Despite employees knowing the risk of bad password habits, many continue to recycle the same passwords out of convenience. However, 95% of organizations suffering credential stuffing attacks had between 637 and 3.3 billion malicious login attempts throughout the year, highlighting the need for more education on password practices.
World Password Day marks the perfect occasion to look back and reflect on how password practices have evolved and discuss the importance of passwords to safeguard our digital identities. Passwords are go-to access points for cybercriminals, and far too often many continue to choose common themes such as their family name, or a favorite pet – making it too easy for any cybercriminal to guess.
One reason for this is that strong passwords are often seen as a trade-off between security and quick and easy access. Employees find them hard to remember and observe them as time-consuming to use, having to constantly update terms and sign in and out of various applications. But there is a solution. Technologies are now available that can offer password encryption, such as password managers streamlining the process, and vault managers which help with storing and remembering. In addition, organisations can also take steps to bolster password security by implementing privileged access management. Using this process, they can ensure that even if a password is stolen, malicious actors have limited access to sensitive information, helping to safeguard the organisation and limit potential damage.
However, in order to really improve password security, we need to bring individual users and organisations together. To get started, companies need to have a password policy in place, credentials need to be safeguarded, and extra security measures for password protection must be implemented. This should form part of any company’s cyber security policy and we also need to see greater general awareness around how to create a strong password and why this is important. Passwords should be seen as the gatekeepers of our digital identities and only by deploying the right tools and strategy we can avoid any cybercriminal trespassing.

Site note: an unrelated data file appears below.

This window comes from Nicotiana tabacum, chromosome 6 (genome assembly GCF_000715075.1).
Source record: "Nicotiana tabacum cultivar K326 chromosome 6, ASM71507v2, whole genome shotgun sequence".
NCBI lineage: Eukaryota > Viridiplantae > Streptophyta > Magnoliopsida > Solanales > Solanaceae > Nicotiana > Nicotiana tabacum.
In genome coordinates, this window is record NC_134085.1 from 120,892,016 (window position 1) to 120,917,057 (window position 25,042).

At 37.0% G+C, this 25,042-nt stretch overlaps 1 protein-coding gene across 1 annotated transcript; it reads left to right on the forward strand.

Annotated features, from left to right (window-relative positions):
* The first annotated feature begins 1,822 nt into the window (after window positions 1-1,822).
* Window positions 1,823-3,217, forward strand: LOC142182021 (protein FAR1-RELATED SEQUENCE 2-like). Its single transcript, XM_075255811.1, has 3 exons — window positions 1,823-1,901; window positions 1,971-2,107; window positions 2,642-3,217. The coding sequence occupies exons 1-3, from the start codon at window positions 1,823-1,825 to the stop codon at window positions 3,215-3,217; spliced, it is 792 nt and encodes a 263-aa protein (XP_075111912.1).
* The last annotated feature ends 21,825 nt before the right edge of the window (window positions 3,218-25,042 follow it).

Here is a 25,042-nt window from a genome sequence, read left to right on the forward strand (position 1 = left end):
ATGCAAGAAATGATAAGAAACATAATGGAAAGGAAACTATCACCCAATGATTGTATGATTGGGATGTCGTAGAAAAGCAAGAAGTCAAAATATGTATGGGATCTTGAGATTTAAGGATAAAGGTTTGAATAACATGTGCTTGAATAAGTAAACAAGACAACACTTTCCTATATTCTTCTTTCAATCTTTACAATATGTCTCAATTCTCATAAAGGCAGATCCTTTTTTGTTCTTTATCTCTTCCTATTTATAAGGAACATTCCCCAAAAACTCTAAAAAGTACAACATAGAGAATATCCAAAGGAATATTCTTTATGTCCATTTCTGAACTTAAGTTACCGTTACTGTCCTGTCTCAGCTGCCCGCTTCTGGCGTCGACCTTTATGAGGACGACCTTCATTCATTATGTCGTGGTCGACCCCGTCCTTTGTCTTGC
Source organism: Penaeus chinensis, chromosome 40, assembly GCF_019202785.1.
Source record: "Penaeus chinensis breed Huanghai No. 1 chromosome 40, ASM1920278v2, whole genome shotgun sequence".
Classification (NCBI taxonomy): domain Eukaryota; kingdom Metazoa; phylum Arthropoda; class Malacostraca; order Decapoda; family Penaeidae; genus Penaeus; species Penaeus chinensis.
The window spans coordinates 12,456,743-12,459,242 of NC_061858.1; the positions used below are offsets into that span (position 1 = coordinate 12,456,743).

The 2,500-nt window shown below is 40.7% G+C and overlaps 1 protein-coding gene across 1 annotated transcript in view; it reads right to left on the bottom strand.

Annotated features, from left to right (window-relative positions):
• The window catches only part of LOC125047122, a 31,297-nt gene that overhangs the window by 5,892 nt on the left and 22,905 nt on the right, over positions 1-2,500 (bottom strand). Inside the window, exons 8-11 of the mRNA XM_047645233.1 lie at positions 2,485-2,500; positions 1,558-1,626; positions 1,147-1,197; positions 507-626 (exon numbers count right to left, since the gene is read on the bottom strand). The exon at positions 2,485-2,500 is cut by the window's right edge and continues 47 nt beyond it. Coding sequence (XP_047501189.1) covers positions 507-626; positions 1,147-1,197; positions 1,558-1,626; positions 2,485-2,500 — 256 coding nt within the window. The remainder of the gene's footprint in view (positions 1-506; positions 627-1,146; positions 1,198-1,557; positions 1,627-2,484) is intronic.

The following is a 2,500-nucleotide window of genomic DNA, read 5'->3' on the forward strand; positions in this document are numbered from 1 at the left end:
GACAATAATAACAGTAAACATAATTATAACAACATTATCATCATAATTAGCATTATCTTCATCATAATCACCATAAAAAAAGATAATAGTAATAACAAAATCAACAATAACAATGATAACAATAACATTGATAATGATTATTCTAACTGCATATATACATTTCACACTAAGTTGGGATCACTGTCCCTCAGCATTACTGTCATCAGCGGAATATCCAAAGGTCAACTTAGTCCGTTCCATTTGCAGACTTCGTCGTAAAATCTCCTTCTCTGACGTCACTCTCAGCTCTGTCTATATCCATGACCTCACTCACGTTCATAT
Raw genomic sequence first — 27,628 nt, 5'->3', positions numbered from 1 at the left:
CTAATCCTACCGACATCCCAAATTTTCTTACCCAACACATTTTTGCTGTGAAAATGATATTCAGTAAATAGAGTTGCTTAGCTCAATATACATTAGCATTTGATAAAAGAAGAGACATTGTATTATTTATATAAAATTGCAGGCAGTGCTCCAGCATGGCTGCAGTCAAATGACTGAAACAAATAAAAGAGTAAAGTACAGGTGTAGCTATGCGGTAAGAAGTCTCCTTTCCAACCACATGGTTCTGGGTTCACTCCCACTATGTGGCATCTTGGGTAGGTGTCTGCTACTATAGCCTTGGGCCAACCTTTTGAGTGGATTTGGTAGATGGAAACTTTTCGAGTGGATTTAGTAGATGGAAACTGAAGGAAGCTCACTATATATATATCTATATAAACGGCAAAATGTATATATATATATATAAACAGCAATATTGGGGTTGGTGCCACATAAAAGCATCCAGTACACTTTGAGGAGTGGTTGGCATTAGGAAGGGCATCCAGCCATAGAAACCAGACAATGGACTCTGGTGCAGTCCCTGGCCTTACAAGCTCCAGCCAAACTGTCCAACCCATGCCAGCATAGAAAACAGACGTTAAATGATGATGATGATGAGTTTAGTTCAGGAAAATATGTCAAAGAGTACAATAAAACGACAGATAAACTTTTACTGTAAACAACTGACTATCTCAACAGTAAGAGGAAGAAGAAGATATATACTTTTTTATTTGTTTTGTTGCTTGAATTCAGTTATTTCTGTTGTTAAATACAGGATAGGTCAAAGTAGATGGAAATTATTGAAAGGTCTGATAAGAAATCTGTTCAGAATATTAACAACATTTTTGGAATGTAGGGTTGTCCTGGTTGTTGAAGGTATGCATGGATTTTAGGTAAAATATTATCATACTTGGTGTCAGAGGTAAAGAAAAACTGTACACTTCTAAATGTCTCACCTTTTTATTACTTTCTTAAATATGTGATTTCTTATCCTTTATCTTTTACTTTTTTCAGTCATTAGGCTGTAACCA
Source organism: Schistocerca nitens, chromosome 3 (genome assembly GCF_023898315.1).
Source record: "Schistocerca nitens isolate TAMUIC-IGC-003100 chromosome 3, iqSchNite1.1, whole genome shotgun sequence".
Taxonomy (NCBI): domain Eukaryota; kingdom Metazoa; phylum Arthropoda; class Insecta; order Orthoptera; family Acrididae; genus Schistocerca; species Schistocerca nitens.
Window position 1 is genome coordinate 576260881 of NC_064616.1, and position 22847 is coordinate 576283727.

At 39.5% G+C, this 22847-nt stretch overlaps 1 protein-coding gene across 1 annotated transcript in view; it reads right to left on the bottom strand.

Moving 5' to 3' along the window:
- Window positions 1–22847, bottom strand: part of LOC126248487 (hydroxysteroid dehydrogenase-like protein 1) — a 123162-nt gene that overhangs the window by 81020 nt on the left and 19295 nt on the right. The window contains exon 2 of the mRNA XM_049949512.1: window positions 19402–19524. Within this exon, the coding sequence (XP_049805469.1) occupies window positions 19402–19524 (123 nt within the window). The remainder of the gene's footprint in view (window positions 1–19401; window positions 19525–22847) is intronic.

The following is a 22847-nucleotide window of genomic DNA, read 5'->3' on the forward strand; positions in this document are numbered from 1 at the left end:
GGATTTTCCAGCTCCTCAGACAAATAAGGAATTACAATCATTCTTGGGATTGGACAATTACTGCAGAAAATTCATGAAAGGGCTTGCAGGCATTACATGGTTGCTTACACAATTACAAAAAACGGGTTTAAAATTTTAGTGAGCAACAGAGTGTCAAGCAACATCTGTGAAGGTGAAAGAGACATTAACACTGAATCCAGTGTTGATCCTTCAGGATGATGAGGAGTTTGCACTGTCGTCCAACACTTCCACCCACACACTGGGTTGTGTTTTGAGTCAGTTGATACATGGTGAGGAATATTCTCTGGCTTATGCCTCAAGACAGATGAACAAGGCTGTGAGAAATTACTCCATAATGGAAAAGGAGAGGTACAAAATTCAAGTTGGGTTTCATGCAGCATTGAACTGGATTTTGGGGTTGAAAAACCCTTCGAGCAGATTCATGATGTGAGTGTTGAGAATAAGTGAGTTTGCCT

The problem with passwords is we expect users themselves to be the security measure. We expect them to set unique and complex passwords whilst also being able to remember them all. However, human nature is to opt for convenience, which is why each year we see ‘password’ and ‘12345’ cited as some of the most common terms in use. Cybercriminals understand human nature and know that people will continue making the same mistakes with passwords, no matter how many times they are warned. Therefore, threat actors continue to leverage tactics such as password spraying, credential stuffing and brute force attacks, because they work.
As passwords aren’t disappearing anytime soon, we need to reduce the reliance on and responsibility of the individual user. Adding multi-factor authentication continues to be a powerful security measure as part of an overall Zero Trust approach, provided it is implemented in a bespoke and thoughtful way that doesn’t leave users frustrated. It is also encouraging to see a continuing upward trend in the adoption of password managers which take the human element out of the equation, implementing complex and unique passwords without the user needing to remember them.
Every time a corporate user depends on a password to get access to a service, your IT team has failed at their jobs. Updating practices to include modern identity management technologies means your users don\’t have to remember passwords anymore and that criminals gain nothing from stealing them. This is why it is absolutely critical to enforce a company-wide policy of leveraging a password manager and mandate multifactor authentication (MFA). Even if a user is successfully phished for a password, your data stays safe.
Enterprises should be developing and implementing password policies based on research not intuition, folklore, and anecdote. If you had done that, you’d have stopped rotating passwords arbitrarily over a decade ago and you’d now drop the requirements for special characters in exchange for longer passwords and using passphrases (with no special characters). These passwords are easy to remember and often faster to type, which is a better user experience, while making user accounts safer. CyLab created a great password research piece – https://www.andrew.cmu.edu/user/nicolasc/publications/Tan-CCS20.pdf
A habit that compromises security is creating bad passwords. I have done many password hash analyses between breached databases and current or historical passwords, and my experience has shown that not only are many users bad at creating passwords, but their techniques are also painfully similar to their peers inside the company. It is shocking how many people use company jargon and industry terms in passwords.